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  1. #91
    Glowy Goopy Goodness The_Liquid_Laser's Avatar
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    Quote Originally Posted by Mycroft View Post
    First you fell back on the old "separate providences" argument. When I countered that, you moved on to questioning the role of ration in the scientific endeavor. When I countered that, you moved on to questioning my definition of science.

    Parry, parry, parry, never taking a stance.

    Now you resort to splitting semantic hairs. (A tactic I can't help but note that ENTPs seemingly universally share a fondness for.)

    I'm satisfied with my definition. Those who will take it will take it, those who will leave it will leave it.
    Basically what I get from this post is that you realize that your definition is inferior, but you are unwilling to change because it would invalidate the "34 unconvincing arguments". However this whole discussion has proved my original point which is that a rational debate on this topic is usually impossible, because the two sides don't even agree on common assumptions (or in this case a common definition). This is why the "34 arguements" are only convincing to people who are already athiest. Both sides cannot even agree upon a common starting point.

    In regards to your straw man about me never taking a position, this can clearly be shown to be false. I have said repeatedly that science is dependent upon data. Therefore data (or empiricism or a similar idea) should be included in any relevant definition of science. What you call "splitting hairs", I would call actually trying to get a precise working definition. A reasonable definition is not something that simply feels good. It should precisely define what something is in reality, rather than what something is in an ivory tower ideal.
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  2. #92
    The elder Holmes Mycroft's Avatar
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    Quote Originally Posted by The_Liquid_Laser View Post
    This is why the "34 arguements" are only convincing to people who are already athiest.
    Well, I will readily concede that, yes, only people who form their beliefs upon the basis of objective, quantifiable evidence will be inclined to buy into arguments based on objective, quantifiable evidence.

    So your definition of an atheist is someone who forms the basis of his beliefs upon objective evidence alone? I can live with that label.

    In regards to your straw man about me never taking a position, this can clearly be shown to be false. I have said repeatedly that science is dependent upon data. Therefore data (or empiricism or a similar idea) should be included in any relevant definition of science.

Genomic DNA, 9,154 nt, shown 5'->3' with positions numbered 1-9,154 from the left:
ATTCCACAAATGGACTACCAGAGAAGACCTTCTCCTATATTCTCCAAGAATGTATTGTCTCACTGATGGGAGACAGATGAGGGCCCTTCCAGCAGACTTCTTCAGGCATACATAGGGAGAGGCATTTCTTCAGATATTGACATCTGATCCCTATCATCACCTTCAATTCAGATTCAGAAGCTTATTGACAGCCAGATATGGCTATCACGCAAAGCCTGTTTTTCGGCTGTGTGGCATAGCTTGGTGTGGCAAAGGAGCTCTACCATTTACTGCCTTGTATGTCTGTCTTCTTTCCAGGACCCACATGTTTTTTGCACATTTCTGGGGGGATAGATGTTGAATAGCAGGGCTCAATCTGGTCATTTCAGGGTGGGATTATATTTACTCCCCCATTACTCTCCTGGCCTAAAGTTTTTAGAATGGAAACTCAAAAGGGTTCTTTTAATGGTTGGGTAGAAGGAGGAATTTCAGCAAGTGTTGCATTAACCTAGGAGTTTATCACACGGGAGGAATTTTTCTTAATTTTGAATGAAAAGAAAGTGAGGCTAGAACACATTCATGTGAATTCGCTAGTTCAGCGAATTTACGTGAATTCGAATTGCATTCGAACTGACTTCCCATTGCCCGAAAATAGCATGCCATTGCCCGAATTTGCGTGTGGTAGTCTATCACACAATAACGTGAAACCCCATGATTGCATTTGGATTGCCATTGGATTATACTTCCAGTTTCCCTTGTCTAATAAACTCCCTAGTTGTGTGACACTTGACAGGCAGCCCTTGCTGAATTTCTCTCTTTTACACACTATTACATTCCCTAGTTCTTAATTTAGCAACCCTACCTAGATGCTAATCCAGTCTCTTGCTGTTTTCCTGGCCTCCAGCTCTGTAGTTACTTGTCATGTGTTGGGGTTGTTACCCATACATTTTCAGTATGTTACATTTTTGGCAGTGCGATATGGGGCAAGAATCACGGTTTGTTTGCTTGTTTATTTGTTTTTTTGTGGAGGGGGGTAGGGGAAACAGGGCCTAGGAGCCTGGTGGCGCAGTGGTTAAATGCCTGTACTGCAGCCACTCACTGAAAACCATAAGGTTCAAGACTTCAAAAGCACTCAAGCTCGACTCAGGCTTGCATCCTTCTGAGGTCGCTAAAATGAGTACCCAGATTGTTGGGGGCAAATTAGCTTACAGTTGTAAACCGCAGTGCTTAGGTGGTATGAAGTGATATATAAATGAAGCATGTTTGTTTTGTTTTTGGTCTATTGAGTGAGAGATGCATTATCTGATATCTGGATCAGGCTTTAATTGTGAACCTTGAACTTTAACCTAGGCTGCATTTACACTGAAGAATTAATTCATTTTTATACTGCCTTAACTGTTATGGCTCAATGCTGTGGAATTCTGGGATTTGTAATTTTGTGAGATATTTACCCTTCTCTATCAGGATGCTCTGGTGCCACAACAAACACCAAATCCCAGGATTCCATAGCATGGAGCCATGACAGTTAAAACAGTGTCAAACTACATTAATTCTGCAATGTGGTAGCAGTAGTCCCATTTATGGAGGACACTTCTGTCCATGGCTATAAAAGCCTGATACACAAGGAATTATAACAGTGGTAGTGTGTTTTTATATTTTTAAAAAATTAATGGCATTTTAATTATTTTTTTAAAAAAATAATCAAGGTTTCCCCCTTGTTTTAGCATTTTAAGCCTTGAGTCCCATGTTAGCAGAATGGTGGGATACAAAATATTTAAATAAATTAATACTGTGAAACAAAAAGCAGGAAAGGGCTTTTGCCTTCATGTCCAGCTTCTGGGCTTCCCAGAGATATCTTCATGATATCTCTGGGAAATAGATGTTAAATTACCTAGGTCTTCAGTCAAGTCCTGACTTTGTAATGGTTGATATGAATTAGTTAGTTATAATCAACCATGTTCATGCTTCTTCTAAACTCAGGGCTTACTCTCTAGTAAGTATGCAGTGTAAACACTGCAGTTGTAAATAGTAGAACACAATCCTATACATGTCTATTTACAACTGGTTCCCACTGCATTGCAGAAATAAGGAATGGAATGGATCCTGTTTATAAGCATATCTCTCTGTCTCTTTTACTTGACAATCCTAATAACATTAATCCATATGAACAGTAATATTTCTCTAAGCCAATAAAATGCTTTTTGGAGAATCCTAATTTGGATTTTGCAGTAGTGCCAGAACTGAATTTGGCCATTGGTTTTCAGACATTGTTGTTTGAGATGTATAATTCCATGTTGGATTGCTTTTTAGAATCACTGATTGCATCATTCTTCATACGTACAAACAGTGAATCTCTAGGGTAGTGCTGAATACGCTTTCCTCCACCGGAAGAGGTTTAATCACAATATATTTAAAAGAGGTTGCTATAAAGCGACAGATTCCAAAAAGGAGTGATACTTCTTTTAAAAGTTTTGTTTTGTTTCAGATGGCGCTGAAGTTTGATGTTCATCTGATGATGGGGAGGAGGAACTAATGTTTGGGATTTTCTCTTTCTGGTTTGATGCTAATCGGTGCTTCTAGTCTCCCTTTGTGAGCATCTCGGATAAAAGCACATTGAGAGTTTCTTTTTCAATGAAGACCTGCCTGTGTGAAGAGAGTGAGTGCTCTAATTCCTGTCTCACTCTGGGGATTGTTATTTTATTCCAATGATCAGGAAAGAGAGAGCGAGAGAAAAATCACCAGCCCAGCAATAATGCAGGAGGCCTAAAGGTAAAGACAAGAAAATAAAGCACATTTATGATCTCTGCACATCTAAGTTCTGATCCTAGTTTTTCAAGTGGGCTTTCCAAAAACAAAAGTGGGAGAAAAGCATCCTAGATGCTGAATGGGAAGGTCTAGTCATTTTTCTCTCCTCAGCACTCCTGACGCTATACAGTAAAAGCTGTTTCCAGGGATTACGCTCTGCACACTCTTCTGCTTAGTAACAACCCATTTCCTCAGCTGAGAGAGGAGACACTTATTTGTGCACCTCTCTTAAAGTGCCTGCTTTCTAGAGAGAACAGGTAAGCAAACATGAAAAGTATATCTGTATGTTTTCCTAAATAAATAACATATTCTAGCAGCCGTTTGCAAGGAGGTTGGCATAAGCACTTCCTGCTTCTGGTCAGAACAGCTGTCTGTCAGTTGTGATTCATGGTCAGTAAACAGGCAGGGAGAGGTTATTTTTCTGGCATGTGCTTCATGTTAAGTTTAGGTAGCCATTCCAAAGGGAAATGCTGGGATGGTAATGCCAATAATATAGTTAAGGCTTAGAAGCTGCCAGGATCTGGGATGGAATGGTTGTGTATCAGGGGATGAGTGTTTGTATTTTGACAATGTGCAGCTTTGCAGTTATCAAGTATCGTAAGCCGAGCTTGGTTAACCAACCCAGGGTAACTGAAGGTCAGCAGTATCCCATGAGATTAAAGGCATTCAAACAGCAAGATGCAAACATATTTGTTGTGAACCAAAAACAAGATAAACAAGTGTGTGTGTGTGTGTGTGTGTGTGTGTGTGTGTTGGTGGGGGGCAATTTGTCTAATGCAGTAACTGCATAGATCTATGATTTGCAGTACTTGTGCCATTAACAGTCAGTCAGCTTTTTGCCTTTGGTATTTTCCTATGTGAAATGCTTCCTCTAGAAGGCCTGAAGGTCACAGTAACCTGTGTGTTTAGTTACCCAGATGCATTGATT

How is it you believe I've not done that?

    Edit: I'll also just come right out and point out that we are more or less arguing Ti versus Te at this point. As a Te user, the notion that "data" can be separated from rational thought is... abstract. I've refrained from bringing this up because, while I have a certain respect for you as a "sparring partner", it seemed all but inevitable that doing so would lead to someone availing him or herself of the opportunity to launch into another "poverty of extraverted thinking" digression.

    What you call "splitting hairs", I would call actually trying to get a precise working definition. A reasonable definition is not something that simply feels good. It should precisely define what something is in reality, rather than what something is in an ivory tower ideal.
    "Words" are nothings. I'm not interested in trying to find the most "correct" combination of throat-and-mouth noises.
    Dost thou love Life? Then do not squander Time; for that's the Stuff Life is made of.

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  3. #93
    Glowy Goopy Goodness The_Liquid_Laser's Avatar
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    Quote Originally Posted by Mycroft View Post
    Well, I will readily concede that, yes, only people who form their beliefs upon the basis of objective, quantifiable evidence will be inclined to buy into arguments based on objective, quantifiable evidence.

    So your definition of an atheist is someone who forms the basis of his beliefs upon objective evidence alone? I can live with that label.